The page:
The United States remains the most popular emigration destination for Chinese HNWI investment emigrants for the third year running, according to a just-released report out of China.
Canada, which the annual survey had placed behind the UK for the last two years, overtook the UK for the first time this year to become the second-most preferred destination for wealthy Chinese investors looking to relocate, while Australia remained in fourth place, the report, carried out by the Shanghai-based Hurun Research Institute consultancy, along with the Visas Consulting Group, reveals.
The ranking is based on interviews conducted between April and July of this year with 304 Chinese who had already emigrated or planned to do so, and whose average wealth was 20 million yuan (US$2.95m or HK$23m). Only jurisdictions that have “active investment immigration policies” in place were considered.
The jurisdictions were rated on the basis of educational opportunities, investment destination preferences, immigration policy, property purchasing, tax, medical care, visa-free travel, and ease of adaptability.
It is the fourth consecutive year that the report has been carried out.
The publication of the ranking comes at a time when growing numbers of jurisdictions that have long been favoured by Chinese immigrants, including the US, Canada and Australia, are looking to tighten up on immigration. The US, for example, is known to be considering major changes to its 25-year-old EB-5 investment visa programme, long known as the “golden visa” – including possibly doubling its current US$500,000.
A number of countries, again including Canada, have also seen the introduction of new regulations aimed at cooling housing markets that have been soaring in recent years as a result of foreign investors – including Chinese HNWIs – have been buying into them.
At the same time, cash-strapped countries, especially in the Caribbean in the last few years, have sought to encourage HNW immigrants with new “investment visa” programmes, many of which charge significantly more than the US does.
Other findings in the report:
- Los Angeles remains the most popular city in North America among Chinese HNWI for the fourth year running, while Seattle, in second place, came ahead of third-placed San Francisco for the first time. New York remains the fourth most popular city, followed by Vancouver in fifth; “overall, US cities have seen a fall in favour since the Trump presidency”, a summary of the report’s findings notes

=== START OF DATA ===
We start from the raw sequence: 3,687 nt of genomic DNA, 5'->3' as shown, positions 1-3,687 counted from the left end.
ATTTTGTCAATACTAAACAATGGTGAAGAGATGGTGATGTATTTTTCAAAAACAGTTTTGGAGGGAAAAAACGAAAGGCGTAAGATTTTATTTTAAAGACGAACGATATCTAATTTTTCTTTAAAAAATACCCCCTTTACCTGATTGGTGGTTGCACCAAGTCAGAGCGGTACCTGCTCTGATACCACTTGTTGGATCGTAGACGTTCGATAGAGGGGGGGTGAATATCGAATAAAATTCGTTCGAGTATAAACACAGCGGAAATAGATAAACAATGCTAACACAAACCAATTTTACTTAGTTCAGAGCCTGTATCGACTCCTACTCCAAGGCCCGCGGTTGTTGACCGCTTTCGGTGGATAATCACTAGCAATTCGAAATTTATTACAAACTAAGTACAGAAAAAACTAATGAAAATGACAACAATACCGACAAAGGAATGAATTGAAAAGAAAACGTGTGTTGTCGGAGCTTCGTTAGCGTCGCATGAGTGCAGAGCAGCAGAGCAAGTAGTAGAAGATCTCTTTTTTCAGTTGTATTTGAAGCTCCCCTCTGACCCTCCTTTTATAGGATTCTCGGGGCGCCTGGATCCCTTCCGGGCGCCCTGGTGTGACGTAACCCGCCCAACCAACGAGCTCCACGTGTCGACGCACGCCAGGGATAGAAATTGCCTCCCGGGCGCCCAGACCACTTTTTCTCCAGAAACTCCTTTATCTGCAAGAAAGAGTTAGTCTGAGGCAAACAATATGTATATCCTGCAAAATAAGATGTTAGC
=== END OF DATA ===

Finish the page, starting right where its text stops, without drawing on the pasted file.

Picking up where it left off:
- Education and living environment continued, for the fourth consecutive year, to be the main reasons those interviewed give for emigrating overseas. “In addition, a new motivation – the desire for an ideal living environment – accounted for 53% [of respondents’ reasons for seeking to leave China] this year, while other reasons included medical care, with 29%”
- Almost 30% of those surveyed said that long waiting times are their biggest obstacle to emigrating, followed by language barriers and the difficulties of integrating into their new country of choice
Rupert Hoogewerf, chairman, founder and chief researcher of the Hurun Report, noted that the number of Chinese HNWIs who say they are contemplating emigrating had dropped to “just under half, the lowest [percentage] on record”, though he noted this was still a relatively high proportion, just not as high as the 60% that the figure tended to be in previous years.
This year more than ever, he added, Chinese HNWIs are facing an ever-widening array of choices to make as they consider whether to stay or go, and if they go, where to, as the US Federal Reserve has continued to raise interest rates, the yuan has undergone devaluation, property purchase restrictions have begun to be imposed on foreigners seeking to buy into certain popular overseas residential markets, and China’s so-called Belt and Road initiative has promoted international investment at home.
If China were able to get a grip on such problems as education and pollution, which top the list of reasons Chinese HNWIs say they are considering emirating, “then the primary incentive to emigrate will have been taken away”, Hoogewerf added.
To read and download the report from the Hurun website, click here.